Registered designs are a relatively cost effective and underutilised form of IP protection. Registered designs protect the aesthetic or visual features of a product, in contrast to patents that protect the functionality of a product or process.
There are a number of important differences between Australian and New Zealand design law which became more pronounced when the Designs Act 1906 (Cth) was replaced with the new Designs Act 2003 (Cth) in Australia. In contrast to Australia, New Zealand designs law has undergone limited change since the Designs Act 1953 (NZ) became law and there is currently no indication that this is likely to change any time soon. Hence, it is important to understand the differences between the two systems when filing in either country.
One major change that occurred under the new Australian Designs Act 2003 (Cth) was the removal of mandatory examination of all registered designs. Prior to the new Designs Act 2003 (Cth) all registered designs were required to be examined in order to be registered – this is no longer the case. Currently in Australia, registered design applications are only checked for formalities and then registered. They can stay in this format for the rest of their maximum lifespan. However, in order to be enforceable against others, they need to be examined, since a registered design is not enforceable until it has been examined and passed the examination process.
A request for examination can be submitted at any time in the registered designs maximum 10 year life. What many filers in Australia choose to do is file the registered design application, get it registered, and only request examination if necessary, for instance if an infringer comes onto the market and the owner of the design wishes to enforce their rights to the design.
In contrast, in New Zealand, all registered designs are automatically examined and are hence enforceable once registered.
Term of protection
Another difference between the Australian and New Zealand design system involves the maximum term of protection. In Australia, there is a maximum of 10 years of design protection, in New Zealand up to 15 years of design protection is allowed. Both of these terms commence from the filing date of the design application. In Australia, the initial period of protection is 5 years, with the option of extending protection to the full 10 years by payment of renewal fees at the 5 year mark. In New Zealand, fees are payable at the 5th and 10th year resulting in the maximum 15 years of protection.
Standards for registration
The criteria placed on a registered design varies between the two countries. In Australia a design must be ‘new and distinctive’, while in New Zealand it must be ‘new or original’.
In Australia, a design must be new and distinctive over the prior art base. The prior art base consists of:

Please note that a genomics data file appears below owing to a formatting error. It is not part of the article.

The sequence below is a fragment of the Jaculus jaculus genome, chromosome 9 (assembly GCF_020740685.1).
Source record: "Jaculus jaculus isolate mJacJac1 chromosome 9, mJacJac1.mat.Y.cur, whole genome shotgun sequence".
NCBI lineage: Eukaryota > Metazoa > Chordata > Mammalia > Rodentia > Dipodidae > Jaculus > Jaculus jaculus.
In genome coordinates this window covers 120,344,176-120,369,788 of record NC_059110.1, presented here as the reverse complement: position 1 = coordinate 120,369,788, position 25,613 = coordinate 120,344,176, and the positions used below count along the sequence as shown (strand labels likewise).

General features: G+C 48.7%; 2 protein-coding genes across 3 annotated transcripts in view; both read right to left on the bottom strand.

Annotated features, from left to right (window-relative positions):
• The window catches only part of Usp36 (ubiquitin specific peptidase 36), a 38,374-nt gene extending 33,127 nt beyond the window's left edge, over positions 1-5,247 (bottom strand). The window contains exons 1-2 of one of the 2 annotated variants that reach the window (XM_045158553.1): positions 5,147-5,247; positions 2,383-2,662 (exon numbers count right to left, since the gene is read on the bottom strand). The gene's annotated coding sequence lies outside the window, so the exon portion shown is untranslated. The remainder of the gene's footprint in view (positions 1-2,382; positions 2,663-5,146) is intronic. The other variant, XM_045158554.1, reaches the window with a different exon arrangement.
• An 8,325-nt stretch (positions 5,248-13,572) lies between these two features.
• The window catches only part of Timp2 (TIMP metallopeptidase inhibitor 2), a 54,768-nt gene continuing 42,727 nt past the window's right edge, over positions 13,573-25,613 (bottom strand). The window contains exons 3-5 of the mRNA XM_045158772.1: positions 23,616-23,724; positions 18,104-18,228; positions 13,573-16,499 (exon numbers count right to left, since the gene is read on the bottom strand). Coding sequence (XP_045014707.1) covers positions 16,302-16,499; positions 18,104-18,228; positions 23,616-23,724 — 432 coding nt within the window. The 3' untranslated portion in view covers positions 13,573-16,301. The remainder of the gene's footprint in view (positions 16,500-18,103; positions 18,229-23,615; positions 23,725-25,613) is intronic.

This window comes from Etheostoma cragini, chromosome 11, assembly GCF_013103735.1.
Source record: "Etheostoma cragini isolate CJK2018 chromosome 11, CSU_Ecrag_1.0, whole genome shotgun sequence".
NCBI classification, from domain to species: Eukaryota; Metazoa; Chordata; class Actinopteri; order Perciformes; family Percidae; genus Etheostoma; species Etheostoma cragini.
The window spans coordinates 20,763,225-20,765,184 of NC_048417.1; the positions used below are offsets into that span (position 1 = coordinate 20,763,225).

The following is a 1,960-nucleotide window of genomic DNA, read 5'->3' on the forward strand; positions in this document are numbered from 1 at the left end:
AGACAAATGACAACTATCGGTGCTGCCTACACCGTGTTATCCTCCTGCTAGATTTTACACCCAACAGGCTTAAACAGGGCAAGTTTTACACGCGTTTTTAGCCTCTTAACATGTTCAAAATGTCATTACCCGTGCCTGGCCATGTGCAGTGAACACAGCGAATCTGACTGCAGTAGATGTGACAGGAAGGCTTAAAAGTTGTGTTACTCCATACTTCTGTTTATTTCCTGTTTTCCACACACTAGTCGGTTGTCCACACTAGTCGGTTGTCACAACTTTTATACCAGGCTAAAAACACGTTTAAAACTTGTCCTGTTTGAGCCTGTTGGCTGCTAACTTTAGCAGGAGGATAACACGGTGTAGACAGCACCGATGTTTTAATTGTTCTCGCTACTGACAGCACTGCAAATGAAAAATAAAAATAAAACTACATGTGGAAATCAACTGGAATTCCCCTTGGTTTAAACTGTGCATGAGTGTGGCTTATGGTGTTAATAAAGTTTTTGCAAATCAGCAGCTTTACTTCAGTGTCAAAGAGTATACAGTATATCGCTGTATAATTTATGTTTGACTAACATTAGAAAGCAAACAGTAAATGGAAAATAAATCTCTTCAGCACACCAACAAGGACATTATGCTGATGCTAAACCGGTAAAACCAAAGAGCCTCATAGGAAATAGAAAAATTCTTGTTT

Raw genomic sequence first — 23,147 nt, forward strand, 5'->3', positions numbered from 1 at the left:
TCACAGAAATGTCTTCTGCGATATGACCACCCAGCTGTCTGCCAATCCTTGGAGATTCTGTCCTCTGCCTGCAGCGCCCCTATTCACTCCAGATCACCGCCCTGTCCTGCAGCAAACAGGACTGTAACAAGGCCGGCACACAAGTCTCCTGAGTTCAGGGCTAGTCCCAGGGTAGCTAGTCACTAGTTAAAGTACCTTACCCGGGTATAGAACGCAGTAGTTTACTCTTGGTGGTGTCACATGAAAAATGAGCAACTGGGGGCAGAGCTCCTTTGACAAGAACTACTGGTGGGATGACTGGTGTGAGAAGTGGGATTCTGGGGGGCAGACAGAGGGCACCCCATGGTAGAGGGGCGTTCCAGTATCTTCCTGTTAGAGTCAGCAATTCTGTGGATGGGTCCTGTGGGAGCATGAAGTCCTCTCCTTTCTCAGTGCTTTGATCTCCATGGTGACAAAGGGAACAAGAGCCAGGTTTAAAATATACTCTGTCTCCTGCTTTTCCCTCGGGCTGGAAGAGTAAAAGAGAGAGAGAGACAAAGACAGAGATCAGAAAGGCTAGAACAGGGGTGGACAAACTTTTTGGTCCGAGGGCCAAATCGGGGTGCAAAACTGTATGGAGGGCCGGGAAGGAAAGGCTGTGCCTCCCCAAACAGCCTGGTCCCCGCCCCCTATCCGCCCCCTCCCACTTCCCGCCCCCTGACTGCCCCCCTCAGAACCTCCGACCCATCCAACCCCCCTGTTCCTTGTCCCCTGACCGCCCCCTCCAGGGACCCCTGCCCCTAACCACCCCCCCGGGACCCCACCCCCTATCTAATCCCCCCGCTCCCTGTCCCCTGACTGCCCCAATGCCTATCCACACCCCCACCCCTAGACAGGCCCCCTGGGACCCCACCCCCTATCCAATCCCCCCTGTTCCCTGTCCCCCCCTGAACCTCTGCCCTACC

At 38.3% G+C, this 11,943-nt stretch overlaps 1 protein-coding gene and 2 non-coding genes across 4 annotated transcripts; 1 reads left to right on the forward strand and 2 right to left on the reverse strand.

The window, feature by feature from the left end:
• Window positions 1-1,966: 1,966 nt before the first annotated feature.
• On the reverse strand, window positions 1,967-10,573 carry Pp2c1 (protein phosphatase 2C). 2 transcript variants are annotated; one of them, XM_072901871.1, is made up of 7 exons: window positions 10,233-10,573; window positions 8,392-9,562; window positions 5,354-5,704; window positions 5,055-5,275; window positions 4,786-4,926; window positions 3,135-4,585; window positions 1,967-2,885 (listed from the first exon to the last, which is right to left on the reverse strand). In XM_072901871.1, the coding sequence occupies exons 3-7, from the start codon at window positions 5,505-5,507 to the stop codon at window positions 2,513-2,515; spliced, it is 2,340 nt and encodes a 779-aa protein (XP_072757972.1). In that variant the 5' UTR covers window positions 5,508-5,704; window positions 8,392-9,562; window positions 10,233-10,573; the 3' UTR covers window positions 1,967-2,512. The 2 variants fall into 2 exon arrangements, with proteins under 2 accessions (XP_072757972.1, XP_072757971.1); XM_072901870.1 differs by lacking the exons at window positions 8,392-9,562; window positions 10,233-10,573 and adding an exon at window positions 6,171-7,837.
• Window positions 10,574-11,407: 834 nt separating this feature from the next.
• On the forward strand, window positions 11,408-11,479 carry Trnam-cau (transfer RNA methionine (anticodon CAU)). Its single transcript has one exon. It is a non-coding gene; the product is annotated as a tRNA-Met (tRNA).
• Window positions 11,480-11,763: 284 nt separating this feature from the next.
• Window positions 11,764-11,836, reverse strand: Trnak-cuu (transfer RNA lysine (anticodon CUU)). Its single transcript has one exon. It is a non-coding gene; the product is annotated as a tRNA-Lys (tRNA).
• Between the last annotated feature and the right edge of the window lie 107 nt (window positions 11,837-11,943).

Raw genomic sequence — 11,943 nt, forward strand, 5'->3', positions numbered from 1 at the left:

- designs publicly used in Australia;
- designs published in a document within or outside Australia; and
- designs that were disclosed in a design application that has an earlier priority date, and which were published after the priority date of the design application being applied for.
In New Zealand, a design must be new or original over any design that has been registered or published in New Zealand before the date of filing of the design application.
Generally, the threshold for originality in New Zealand is considered lower than in Australia resulting in certain borderline applications being registrable and enforceable in New Zealand and not being enforceable in Australia due to the higher standard of ‘new and distinctive’ imposed on Australian registrations compared to the requirement a design be ‘new or original’ in New Zealand.
In New Zealand, an applicant cannot file a registered design for a product that is purely functional. However, this is not the case in Australia. Hence, if the shape of a product is purely dictated by its function it will not be registrable in New Zealand however it may be in Australia.
In Australia, a registered design application may be accompanied by a ‘statement of newness and distinctiveness’. Such a statement can claim only certain aspects of the design and can include reasonably complex information. Certain aspects of the design can also be disclaimed.
Similarly, in New Zealand a registered design application can include a statement of novelty that can claim only certain aspects of the design, and disclaim others.
Both countries allow for the claiming of specific aspects of the design, including any of the shape, configuration, pattern and/or ornamentation of the registered design as applied to an article.
Generally neither Australia nor New Zealand offer a grace period for designs. A grace period is a period of time in which one may disclose their design to the public prior to filing a design application without invalidating their design application for lack of ‘newness’.
If you would like further advice regarding registered designs in Australia and/or New Zealand please feel free to contact one of our experienced patent attorneys at Baxter IP.